Shanthi Guruswamy
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What do medical deportation, 9/11 and K-Pop all have in common?

University of California, Santa Barbara professors Dr. Lisa Park, Dr. Lalaie Ameeriar and Dr. Suk-Young Kim presented at a panel on Thurs., Feb. 25, during which they explored the answer to this question. Moderated by UCSB sociology professor Kum-Kum Bhavnani, each panelist spoke for 20 minutes on their topic. At the end, they opened up a question-and-answer session to the audience.

The entire talk shared the topic of the surveillance of transnational bodies. To begin, one must understand the definition of the word “transnational” — this adjective describes people who extend across the boundaries of various nation-states (or countries). Transnational people include hyphenated Americans. Each of the three panelists focused on the experiences of Asian-Americans.

Park, a sociology professor, began by speaking on the topic of medical deportation of low-income immigrants. This is the practice of forcibly removing low-income immigrants from a hospital. Despite deportation being unconstitutional, Park stated that it happens to people whose health care costs are quite exorbitant.

“Some of them are undocumented, some are documented and some are even citizens,” Park said.

Lisa Kitson/TBL Photography
Lisa Kitson/The Bottom Line

Through her research, she found that 100 people were deported from one hospital alone in one year. Park’s research focused on private and public hospitals in the four states along the U.S.-Mexico border. These people are being exported to Latin America, despite their actual nationality, because it’s the easiest and quickest option.

An anonymous source Park interviewed claimed that “we are helping him so he can go home and die.”

Park ended her presentation by saying that sometimes, transnational Asian-Americans had an “obligation to this country to pay, and sometimes with your life.”

Ameeriar, a UCSB Asian-American studies professor, then spoke about the state practices that control the movement of Muslim bodies post-9/11. Ameeriar gave the example of Benilda Fernandez, a Christian Indian woman who was detained at Chicago on her return flight from India to Canada.

Fernandez, despite being Indian, has a Portuguese name because of the colonial legacy of Portuguese occupation in India. The border officials didn’t understand this, and resorted to verbally assaulting her, tearing her passport apart and making her pay for her own deportation to India — despite her being a Canadian, not Indian, citizen.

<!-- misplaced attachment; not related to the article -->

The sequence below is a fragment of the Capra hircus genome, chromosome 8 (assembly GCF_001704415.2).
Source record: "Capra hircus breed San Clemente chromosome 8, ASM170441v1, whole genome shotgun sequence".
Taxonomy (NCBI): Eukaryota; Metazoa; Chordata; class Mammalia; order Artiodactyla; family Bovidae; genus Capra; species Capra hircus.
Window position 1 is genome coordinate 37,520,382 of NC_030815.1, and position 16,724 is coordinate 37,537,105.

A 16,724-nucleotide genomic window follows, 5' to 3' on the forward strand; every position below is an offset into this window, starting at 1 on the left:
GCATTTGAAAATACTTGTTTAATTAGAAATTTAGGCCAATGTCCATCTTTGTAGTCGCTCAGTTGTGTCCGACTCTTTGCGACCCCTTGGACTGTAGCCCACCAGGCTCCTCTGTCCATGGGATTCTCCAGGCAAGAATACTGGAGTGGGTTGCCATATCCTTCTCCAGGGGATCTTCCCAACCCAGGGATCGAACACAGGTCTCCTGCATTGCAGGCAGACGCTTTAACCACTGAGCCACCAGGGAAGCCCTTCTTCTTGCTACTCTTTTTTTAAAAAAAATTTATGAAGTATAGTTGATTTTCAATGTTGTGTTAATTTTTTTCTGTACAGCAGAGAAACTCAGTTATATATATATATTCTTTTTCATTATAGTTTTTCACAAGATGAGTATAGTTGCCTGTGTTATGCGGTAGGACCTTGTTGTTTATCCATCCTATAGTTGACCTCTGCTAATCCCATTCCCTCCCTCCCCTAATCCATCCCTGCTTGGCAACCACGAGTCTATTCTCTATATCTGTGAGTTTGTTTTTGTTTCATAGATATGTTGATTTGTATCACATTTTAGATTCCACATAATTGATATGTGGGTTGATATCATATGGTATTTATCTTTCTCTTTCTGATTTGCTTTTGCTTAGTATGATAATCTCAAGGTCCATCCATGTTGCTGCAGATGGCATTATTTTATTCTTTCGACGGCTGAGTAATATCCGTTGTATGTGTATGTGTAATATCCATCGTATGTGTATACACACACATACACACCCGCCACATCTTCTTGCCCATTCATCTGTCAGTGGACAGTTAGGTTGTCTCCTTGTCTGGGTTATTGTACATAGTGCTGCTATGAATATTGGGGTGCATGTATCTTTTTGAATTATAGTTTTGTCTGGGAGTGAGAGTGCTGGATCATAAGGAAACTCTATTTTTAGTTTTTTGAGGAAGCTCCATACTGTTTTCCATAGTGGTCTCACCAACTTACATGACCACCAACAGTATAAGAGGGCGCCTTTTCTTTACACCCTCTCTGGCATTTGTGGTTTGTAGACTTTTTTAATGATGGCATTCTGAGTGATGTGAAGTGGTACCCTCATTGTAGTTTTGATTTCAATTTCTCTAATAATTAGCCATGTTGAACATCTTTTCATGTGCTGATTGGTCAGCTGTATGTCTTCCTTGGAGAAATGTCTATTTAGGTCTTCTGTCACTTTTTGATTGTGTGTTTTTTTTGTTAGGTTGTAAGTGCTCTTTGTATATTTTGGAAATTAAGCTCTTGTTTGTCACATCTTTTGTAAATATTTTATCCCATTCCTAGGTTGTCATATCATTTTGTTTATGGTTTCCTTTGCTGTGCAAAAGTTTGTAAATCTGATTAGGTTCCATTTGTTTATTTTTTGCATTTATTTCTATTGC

This post-9/11 harassment of “they look Muslim, so she must be the enemy” results in the intertwining of race, skin color and religion. How can a person “look” Muslim when it is possible to convert to Islam? According to Ameeriar, the Muslim body is understood as a “terrorist,” and the terrorist body is understood as orientalist.

Ameeriar said, “There are no terrorizers without victims, and no victims without terrorizers.”

Lisa Kitson/TBL Photography
Lisa Kitson/TBL Photography

Dr. Kim ended the night with a presentation about the relationship between the stars and fans that characterize the K-Pop music industry. She explored ideas such as why there is so much interest in the live stage, and explained it as a cultural phenomenon with an emphasis on live and multimedia performances.

Kim compared the example of the K-Pop band G Dragon’s “Who You?” music video to the sex workers in Seoul’s red light district. Both examples featured a person in a cage being flocked by various fans. G Dragon was in a glass cage surrounded by screaming fans, while the Seoul sex worker was in a room with men lining up to purchase her services.

The surveillance of bodies is what connected these three discussions. Each speaker’s example discussed the surveyors in a different light, from medical health professionals who deport immigrants to border patrol officers to fans who police the bodies of the K-Pop stars.

The MCC holds such discussions to combat institutional racism and ethnocentrism and promote changes in attitudes and behaviors throughout the campus community.